Could it be these etched line on the Conch Lock form a map not of Ley Lines, but of Spurs?  Why does the floating island known as Horizon’s Compass seem to point straight through Curin’s Pass and the Conch Lock?  Could the Conch Lock, with its streamlined symmetry be an unrealized Icht relic?  Might the recent prognostications of the  Synesthete Synod’s Acumen Cipher have some clue to the solution to the Conch Lock?  And what vile aberrations — mutated by exposure to years of remnant dark magic — might be slipping out of the Maw through the gaps in the jawbone wall where the islands sit?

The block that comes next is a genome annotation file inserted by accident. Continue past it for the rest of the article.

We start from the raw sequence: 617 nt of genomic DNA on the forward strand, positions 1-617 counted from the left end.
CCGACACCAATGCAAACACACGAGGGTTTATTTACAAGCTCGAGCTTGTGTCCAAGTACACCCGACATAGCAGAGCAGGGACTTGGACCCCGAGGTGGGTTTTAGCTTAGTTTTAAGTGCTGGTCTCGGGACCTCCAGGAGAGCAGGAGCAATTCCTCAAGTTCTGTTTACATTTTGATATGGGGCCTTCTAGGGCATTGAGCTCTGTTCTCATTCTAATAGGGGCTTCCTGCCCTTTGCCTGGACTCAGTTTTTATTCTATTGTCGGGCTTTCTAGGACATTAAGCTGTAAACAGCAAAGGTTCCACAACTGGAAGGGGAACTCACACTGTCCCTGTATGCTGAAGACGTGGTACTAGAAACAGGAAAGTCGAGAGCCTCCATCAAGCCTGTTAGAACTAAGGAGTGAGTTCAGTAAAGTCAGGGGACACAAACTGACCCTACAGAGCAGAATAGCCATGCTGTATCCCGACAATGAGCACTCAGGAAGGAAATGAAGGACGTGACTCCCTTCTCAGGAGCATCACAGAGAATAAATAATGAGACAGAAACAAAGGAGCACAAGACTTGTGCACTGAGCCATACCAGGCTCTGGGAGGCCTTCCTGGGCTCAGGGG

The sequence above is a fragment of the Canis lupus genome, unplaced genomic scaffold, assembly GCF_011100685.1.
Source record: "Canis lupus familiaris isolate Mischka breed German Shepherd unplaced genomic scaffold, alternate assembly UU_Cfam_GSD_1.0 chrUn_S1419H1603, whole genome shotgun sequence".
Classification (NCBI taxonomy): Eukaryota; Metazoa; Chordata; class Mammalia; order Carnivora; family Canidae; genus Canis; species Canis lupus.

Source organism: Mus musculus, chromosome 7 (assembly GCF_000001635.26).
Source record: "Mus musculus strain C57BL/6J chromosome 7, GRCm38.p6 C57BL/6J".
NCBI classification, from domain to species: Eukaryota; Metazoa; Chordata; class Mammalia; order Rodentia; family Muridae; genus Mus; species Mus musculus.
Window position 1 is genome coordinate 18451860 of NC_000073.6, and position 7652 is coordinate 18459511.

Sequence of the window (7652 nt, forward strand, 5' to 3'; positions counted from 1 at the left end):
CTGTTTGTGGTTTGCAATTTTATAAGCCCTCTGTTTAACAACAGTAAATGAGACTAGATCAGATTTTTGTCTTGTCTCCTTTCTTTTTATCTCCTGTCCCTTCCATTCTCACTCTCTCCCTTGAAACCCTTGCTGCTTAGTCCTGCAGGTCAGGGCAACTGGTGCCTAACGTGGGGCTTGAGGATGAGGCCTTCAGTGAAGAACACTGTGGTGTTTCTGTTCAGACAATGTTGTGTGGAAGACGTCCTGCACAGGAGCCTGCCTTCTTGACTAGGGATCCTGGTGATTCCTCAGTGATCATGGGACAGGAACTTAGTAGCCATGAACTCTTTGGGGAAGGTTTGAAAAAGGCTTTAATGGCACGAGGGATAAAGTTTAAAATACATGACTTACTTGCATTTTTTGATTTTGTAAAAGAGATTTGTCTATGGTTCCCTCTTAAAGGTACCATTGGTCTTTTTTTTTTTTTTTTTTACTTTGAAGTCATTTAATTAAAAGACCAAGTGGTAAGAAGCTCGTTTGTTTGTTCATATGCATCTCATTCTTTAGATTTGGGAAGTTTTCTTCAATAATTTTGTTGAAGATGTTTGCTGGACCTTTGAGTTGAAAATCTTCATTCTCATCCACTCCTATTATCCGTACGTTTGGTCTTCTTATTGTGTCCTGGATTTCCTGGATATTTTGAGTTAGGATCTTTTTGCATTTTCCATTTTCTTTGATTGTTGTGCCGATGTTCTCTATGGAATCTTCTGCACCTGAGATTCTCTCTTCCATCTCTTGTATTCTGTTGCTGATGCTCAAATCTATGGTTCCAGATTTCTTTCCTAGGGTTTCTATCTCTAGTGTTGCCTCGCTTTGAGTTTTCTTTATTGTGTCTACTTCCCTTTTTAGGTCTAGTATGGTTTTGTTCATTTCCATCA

2 responses to “Endless Blue – Week 74 – The Conch Lock of Curin’s Pass

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  1. Pingback: Endless Blue – Week 84 – The Cryptic System – Information Demands Freedom | Endless Blue

  2. Pingback: Endless Blue – Week 111- Pleione Trench and the Mud Daubers | Endless Blue